Date of Division

Michigan cases are legion that the valuation date is within the broad discretion of the trial court. See Thompson v. Thompson, 189 Mich App 197, 199 (1991) and Natevayko v. Natevayko, 198 Mich App 163, 164 (1993). Thompson holds that a court only needs a "plausible reason" for choosing a particular time (this seems OK) and suggests (wrongly, to my mind) that where "the objects of matrimony have been destroyed" that a pension plan may be valued before the date of the entry of the JOD. I would agree there might be reasons for valuing a plan prior to the JOD entry, but destruction of the "objects" of matrimony is too lame and spongy a notion upon which to hook such a result.

Byington v. Byington, 224 Mich App 103, 114 (1997) agrees with Thompson but suggests the use of firm, interim valuation dates to forestall gamesmanship by litigants. I would agree that trial courts should attempt to minimize behaviors in divorce litigations predicated upon gaining some sort of a financial edge by seeking to delay or protract the proceedings. But this is the tip of the iceberg. The more relevant considerations would seem to be (a) the nature of the interim financial arrangements after evaluation of the parties’ financial responsibilities to children and (b) the length of the marriage and (c) the respective financial abilities of the parties and (d) other factors outlined by the appellate courts in the divisions of estates.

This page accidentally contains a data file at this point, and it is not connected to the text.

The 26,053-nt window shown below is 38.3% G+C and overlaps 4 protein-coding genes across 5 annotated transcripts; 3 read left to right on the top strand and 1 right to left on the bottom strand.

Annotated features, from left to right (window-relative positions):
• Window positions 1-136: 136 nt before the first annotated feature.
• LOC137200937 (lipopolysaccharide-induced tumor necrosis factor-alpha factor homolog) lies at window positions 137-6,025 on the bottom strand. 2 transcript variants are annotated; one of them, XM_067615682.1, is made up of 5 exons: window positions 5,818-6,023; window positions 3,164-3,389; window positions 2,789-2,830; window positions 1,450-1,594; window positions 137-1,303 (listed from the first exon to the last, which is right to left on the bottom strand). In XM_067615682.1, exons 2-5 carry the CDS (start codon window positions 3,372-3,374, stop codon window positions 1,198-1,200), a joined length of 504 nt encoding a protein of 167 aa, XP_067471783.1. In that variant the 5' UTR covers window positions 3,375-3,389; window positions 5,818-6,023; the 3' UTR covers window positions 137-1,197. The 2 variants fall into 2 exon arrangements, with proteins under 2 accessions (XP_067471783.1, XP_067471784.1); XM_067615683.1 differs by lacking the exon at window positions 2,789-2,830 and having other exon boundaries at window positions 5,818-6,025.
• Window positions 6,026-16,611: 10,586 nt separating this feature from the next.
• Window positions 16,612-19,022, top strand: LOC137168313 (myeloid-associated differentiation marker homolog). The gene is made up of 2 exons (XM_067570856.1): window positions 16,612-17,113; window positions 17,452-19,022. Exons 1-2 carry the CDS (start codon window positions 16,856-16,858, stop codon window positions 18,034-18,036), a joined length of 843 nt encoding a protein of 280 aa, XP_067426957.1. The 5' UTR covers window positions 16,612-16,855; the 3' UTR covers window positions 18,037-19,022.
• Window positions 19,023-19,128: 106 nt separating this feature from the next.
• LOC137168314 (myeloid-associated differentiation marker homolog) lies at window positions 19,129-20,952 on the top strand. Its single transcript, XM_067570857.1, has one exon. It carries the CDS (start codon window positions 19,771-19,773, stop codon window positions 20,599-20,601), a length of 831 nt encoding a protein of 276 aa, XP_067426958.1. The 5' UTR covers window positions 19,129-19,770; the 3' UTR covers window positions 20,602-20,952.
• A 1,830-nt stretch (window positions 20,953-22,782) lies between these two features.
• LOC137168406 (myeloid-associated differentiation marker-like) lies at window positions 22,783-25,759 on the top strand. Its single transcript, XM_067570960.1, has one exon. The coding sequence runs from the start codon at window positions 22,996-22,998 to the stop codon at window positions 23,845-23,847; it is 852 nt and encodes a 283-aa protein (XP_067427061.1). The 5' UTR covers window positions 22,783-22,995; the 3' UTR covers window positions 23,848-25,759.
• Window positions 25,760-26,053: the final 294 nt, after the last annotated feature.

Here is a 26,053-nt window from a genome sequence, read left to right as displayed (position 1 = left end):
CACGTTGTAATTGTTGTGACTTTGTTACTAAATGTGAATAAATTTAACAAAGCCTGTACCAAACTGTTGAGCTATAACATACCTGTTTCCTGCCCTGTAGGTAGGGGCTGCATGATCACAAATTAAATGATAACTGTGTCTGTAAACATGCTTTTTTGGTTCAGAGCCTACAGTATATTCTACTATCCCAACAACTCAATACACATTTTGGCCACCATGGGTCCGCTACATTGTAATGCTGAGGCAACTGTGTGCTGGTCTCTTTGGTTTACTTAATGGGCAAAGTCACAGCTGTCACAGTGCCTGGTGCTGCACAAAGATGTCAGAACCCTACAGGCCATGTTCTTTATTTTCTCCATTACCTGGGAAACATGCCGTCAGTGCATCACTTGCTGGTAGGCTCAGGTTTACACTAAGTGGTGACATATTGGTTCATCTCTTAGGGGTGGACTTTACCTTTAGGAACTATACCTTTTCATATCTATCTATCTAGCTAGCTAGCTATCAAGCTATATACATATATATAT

I would argue that the rule that makes sense vis a vis pension plans is the date of the JOD, unless there is some reason to pick another date. As to other assets the logical rule would be date of trial or view by the neutral, with the caveat that the court or neutral has the broad discretion to pick other times for "plausible" reasons, these reasons laying within the financial realities of the family, and the soft notions advanced by Thompson and Byington.

See also Boonstra v. Boonstra, 209 Mich App 558, 563 (1995) and Kilbride v. Kilbride, 172 Mich App 421, 436 (1988). Recent cases are Cook v. Cook, No 217462 (Unpublished, April 20, 2001) and Mennetti v. Mennetti, Case No. 226474 (Unpublished, December 21, 2001). Mennetti holds that "assets typically are valued at the time of trial or at the time judgment is entered…however, the trial court retains considerable discretion to see that equity is done by valuing the asset…(at) a more appropriate date."